It’s always exciting when a new baby animal is born. There are few things cuter than a tiny newborn animal, writes theanimalclub.
But one adorable new arrival is really winning hearts with its miniature size, proving that great things really do come in small packages.
The Brevard Zoo, in Florida, welcomed a new klipspringer calf, the ninth in the zoo’s history. The klipspringer is one of the smallest species of antelope, so at birth they’re especially tiny — and especially adorable:
The calf was born to a mom named Deborah and a father named Ajabu.
According to the San Diego Zoo, newborn klipspringers usually weigh 2.2 pounds, or about 35 ounces. But this newborn was only 27.5 ounces, making him even smaller than usual.
But the zoo told AP that the calf was found to be in good health. “Good things come in tiny packages,” the zoo wrote on Facebook.
According to the San Diego Zoo, klipspringers give birth to one calf at a time, with a 7-month gestation period.
Though tiny for antelopes, they grow to 20 inches and 22-40 pounds at adulthood.
The zoo says that young klipspringers are “hiders” for the first few months of life, a trait they likely adapted after being prayed on by eagles in their native habitat.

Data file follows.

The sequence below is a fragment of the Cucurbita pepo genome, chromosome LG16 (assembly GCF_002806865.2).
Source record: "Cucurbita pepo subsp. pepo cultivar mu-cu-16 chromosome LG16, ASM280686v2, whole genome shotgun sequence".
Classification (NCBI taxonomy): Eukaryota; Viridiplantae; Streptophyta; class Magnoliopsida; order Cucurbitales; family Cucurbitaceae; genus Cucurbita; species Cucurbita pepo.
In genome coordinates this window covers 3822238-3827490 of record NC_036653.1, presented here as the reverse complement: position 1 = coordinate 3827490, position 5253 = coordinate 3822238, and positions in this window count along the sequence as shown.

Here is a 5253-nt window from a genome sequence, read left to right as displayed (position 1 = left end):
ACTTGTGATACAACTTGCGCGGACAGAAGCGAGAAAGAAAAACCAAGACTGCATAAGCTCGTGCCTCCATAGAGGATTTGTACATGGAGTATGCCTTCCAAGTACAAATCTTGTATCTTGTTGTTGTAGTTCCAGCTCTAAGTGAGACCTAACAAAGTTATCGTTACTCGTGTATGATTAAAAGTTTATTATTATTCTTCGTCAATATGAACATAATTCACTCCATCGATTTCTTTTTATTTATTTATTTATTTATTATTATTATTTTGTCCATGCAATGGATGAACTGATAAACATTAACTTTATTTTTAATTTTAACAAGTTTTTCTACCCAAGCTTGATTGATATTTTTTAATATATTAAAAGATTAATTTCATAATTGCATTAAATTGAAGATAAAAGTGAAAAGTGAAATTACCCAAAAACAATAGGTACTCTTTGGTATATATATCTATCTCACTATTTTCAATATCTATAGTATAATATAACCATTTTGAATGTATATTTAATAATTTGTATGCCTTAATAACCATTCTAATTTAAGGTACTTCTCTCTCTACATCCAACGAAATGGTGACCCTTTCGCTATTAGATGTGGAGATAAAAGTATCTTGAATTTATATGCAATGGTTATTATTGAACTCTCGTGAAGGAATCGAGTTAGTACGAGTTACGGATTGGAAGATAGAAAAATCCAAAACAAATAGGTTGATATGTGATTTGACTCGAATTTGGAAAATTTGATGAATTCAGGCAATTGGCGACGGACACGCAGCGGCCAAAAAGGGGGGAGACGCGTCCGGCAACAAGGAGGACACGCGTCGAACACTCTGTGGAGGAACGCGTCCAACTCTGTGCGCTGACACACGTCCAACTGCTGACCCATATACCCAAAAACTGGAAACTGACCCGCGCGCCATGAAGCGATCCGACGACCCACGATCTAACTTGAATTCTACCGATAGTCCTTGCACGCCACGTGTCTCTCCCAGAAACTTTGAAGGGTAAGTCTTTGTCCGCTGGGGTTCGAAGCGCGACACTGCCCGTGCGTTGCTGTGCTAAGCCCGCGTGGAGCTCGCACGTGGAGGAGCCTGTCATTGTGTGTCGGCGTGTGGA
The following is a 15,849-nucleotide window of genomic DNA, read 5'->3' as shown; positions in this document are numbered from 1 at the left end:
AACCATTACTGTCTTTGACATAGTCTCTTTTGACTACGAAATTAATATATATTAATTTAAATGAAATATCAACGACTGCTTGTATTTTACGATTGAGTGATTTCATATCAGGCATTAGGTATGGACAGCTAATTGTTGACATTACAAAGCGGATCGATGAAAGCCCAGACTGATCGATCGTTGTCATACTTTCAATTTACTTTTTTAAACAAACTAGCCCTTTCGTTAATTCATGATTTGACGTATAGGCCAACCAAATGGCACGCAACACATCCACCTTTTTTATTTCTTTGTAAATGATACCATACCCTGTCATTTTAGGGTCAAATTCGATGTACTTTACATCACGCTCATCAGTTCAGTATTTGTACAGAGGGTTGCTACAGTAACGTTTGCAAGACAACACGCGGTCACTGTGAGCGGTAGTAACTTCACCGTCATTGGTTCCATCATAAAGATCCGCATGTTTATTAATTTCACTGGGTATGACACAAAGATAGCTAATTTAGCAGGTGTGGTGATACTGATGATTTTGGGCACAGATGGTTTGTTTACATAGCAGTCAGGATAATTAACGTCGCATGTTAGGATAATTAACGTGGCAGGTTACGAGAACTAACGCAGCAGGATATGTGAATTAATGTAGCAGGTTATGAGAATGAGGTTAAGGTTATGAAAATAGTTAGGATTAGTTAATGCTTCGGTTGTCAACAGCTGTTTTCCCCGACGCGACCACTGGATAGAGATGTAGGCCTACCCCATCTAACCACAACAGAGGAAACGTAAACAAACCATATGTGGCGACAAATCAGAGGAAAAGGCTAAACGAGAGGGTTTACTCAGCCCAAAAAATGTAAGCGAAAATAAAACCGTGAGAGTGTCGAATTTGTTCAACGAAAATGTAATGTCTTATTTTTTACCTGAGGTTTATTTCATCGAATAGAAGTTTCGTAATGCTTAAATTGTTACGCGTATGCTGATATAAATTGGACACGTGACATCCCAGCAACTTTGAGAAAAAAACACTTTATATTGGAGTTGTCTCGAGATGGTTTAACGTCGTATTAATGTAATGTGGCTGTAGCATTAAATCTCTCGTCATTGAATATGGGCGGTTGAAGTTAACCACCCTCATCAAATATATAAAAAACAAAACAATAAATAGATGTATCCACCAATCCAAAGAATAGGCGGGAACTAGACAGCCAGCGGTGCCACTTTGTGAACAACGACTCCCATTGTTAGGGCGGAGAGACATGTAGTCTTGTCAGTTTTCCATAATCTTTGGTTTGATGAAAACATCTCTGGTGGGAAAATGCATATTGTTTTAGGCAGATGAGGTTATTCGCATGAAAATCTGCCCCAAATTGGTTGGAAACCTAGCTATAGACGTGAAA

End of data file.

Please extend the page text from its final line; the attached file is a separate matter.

The klipspringer is native to eastern and southern Africa. They like to habitat in areas with rocky terrain and sparse vegetation.
Thankfully, this has kept the klipspringer population safe: their habitats are unfavorable for hunting, so they have no real threats to their survival. They are listed as “Least Concern” on the IUCN Red List.
However, the Brevard Zoo says that they are still occasionally hunted by humans for their meat and hide.
Klipspringers have a life expectancy of about 15 years.
The newborn calf doesn’t have a name yet, and hasn’t made his public debut yet. The zoo is giving him some time to bond with mom first.
“He will spend several weeks bonding with Deborah in a behind-the-scenes area before making his public debut,” the Brevard Zoo wrote.
But we know that this little guy is sure to delight visitors to the zoo for years to come.
“Keep your eyes peeled to see if you can spot the calf in Expedition Africa in a few weeks!”
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